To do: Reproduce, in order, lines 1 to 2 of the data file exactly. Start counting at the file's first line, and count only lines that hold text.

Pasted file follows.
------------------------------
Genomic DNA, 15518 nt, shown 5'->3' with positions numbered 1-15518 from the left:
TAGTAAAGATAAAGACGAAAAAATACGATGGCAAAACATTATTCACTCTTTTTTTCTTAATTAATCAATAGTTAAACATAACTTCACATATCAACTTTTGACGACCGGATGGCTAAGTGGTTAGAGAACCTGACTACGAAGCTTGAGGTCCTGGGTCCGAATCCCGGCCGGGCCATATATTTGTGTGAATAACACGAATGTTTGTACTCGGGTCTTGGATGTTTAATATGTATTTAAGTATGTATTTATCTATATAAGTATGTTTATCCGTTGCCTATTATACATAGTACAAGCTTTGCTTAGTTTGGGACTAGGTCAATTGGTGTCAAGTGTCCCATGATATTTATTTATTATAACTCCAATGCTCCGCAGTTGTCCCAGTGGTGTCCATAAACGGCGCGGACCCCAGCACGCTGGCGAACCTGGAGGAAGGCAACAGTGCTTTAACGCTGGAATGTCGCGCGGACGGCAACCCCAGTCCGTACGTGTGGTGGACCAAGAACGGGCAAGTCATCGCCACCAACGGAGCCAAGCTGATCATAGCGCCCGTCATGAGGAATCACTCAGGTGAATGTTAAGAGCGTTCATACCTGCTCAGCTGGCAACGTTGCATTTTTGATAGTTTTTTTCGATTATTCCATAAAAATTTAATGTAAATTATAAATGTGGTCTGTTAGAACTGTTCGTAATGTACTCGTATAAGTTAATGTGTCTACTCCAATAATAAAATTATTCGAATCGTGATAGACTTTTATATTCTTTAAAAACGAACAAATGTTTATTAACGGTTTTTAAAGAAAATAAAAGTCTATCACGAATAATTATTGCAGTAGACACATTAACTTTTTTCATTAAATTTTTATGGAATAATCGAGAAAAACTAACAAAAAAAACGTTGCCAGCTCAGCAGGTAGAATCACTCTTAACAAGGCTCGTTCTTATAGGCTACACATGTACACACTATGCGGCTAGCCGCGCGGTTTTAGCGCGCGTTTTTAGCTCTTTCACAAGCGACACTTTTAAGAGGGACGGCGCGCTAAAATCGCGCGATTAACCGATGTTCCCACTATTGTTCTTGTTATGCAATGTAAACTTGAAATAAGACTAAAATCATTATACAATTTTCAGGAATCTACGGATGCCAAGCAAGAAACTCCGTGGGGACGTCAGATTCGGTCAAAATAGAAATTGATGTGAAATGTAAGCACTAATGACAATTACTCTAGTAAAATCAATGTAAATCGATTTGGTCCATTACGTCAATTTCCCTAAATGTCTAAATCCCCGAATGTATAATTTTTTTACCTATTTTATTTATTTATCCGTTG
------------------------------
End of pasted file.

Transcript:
Genomic DNA, 15518 nt, shown 5'->3' with positions numbered 1-15518 from the left:
TAGTAAAGATAAAGACGAAAAAATACGATGGCAAAACATTATTCACTCTTTTTTTCTTAATTAATCAATAGTTAAACATAACTTCACATATCAACTTTTGACGACCGGATGGCTAAGTGGTTAGAGAACCTGACTACGAAGCTTGAGGTCCTGGGTCCGAATCCCGGCCGGGCCATATATTTGTGTGAATAACACGAATGTTTGTACTCGGGTCTTGGATGTTTAATATGTATTTAAGTATGTATTTATCTATATAAGTATGTTTATCCGTTGCCTATTATACATAGTACAAGCTTTGCTTAGTTTGGGACTAGGTCAATTGGTGTCAAGTGTCCCATGATATTTATTTATTATAACTCCAATGCTCCGCAGTTGTCCCAGTGGTGTCCATAAACGGCGCGGACCCCAGCACGCTGGCGAACCTGGAGGAAGGCAACAGTGCTTTAACGCTGGAATGTCGCGCGGACGGCAACCCCAGTCCGTACGTGTGGTGGACCAAGAACGGGCAAGTCATCGCCACCAACGGAGCCAAGCTGATCATAGCGCCCGTCATGAGGAATCACTCAGGTGAATGTTAAGAGCGTTCATACCTGCTCAGCTGGCAACGTTGCATTTTTGATAGTTTTTTTCGATTATTCCATAAAAATTTAATGTAAATTATAAATGTGGTCTGTTAGAACTGTTCGTAATGTACTCGTATAAGTTAATGTGTCTACTCCAATAATAAAATTATTCGAATCGTGATAGACTTTTATATTCTTTAAAAACGAACAAATGTTTATTAACGGTTTTTAAAGAAAATAAAAGTCTATCACGAATAATTATTGCAGTAGACACATTAACTTTTTTCATTAAATTTTTATGGAATAATCGAGAAAAACTAACAAAAAAAACGTTGCCAGCTCAGCAGGTAGAATCACTCTTAACAAGGCTCGTTCTTATAGGCTACACATGTACACACTATGCGGCTAGCCGCGCGGTTTTAGCGCGCGTTTTTAGCTCTTTCACAAGCGACACTTTTAAGAGGGACGGCGCGCTAAAATCGCGCGATTAACCGATGTTCCCACTATTGTTCTTGTTATGCAATGTAAACTTGAAATAAGACTAAAATCATTATACAATTTTCAGGAATCTACGGATGCCAAGCAAGAAACTCCGTGGGGACGTCAGATTCGGTCAAAATAGAAATTGATGTGAAATGTAAGCACTAATGACAATTACTCTAGTAAAATCAATGTAAATCGATTTGGTCCATTACGTCAATTTCCCTAAATGTCTAAATCCCCGAATGTATAATTTTTTTACCTATTTTATTTATTTATCCGTTG